I have been reading about holography, and I think I understand the general concept, but one thing that has me completely lost is how computer generated holography works in practice.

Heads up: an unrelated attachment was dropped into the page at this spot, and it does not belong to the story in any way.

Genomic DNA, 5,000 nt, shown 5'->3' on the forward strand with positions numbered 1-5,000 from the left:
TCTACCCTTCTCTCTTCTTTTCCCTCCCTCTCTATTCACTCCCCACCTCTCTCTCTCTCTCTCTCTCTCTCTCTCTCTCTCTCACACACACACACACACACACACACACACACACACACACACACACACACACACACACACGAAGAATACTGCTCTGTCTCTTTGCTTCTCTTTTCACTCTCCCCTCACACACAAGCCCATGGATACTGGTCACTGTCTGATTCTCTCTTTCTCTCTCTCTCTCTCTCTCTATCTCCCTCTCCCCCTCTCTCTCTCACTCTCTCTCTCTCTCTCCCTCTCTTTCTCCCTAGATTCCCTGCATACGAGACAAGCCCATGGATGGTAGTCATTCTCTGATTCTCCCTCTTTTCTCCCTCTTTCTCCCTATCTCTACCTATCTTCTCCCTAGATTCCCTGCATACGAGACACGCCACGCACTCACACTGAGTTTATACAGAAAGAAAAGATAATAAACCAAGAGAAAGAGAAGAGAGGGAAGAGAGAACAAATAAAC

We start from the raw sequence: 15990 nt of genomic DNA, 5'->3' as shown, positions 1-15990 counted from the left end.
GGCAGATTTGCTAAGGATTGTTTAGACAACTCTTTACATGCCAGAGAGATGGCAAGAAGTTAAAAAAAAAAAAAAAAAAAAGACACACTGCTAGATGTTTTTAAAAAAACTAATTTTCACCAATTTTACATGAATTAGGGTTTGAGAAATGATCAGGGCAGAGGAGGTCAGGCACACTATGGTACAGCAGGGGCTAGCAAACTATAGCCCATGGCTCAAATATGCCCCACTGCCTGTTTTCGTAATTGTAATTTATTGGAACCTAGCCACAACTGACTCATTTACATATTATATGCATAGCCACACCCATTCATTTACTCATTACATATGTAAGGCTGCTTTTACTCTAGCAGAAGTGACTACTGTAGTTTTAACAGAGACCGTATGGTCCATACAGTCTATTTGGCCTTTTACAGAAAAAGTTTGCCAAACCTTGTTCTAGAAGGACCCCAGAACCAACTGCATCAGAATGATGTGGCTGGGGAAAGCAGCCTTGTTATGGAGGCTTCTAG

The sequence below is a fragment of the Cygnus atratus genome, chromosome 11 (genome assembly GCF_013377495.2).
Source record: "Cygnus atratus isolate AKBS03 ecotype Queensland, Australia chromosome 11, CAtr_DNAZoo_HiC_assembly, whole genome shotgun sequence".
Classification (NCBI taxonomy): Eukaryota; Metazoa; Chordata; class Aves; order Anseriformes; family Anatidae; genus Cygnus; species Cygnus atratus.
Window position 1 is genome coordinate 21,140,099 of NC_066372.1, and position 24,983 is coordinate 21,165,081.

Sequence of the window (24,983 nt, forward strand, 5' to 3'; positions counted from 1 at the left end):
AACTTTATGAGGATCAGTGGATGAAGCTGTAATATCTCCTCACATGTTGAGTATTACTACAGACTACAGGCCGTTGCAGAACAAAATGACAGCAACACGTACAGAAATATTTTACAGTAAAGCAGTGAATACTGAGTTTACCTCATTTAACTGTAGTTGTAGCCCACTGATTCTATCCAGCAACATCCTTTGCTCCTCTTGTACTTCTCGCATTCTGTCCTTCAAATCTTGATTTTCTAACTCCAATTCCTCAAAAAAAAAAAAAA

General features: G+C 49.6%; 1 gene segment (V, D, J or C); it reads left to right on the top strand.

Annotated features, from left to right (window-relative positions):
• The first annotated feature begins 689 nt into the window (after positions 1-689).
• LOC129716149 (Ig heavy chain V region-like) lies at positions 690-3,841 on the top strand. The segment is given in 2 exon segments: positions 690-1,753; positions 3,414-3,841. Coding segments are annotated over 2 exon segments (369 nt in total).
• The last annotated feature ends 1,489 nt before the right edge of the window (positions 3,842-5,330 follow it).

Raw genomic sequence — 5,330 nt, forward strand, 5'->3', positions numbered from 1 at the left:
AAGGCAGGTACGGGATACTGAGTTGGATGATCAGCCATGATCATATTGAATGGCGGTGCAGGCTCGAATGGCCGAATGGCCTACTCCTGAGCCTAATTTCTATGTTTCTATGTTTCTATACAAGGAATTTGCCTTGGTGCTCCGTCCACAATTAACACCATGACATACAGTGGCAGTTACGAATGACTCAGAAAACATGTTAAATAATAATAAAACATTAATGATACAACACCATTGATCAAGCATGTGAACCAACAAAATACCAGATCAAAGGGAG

I think I get the basic idea behind how CGHs work. If we were to take a 3D object, like a Utah teapot, we could emulate the behaviour of an actual laser beam bouncing off the teapot and interfering with itself, thus forming the hologram. Now, here's where I'm confused: I've read about printing holograms (as in, with a regular printer), recording actual holograms on CCDs, patterning a holographic plate with the fringes using an LCD, and even holographic displays. What I don't get at all is how this is even vaguely possible? Aren't the interference fringes which make up the hologram much smaller than wavelength of light? Even if we had LCDs with massive resolution, wouldn't the diffraction limit prevent the using of them to pattern the plate, in the same way that visible light photolithography is nearing its physical limitations in the microfabrication? Basically, I've never seen a straight forward explanation of how computer holograms are actually transferred to the physical recording medium. As far as I know, it is possible, because there are companies currently doing it (such as Zebra Imaging). However, reading over patents and other papers in the literature yielded no clear understanding of how this really works, most authors seems to gloss over the implementation, and often seemingly contradict themselves. It was my understanding that one needed an electron microscope to actually make out the fringes because they are so small. If this is the case, why does one not need an electron microscope to etch the fringes?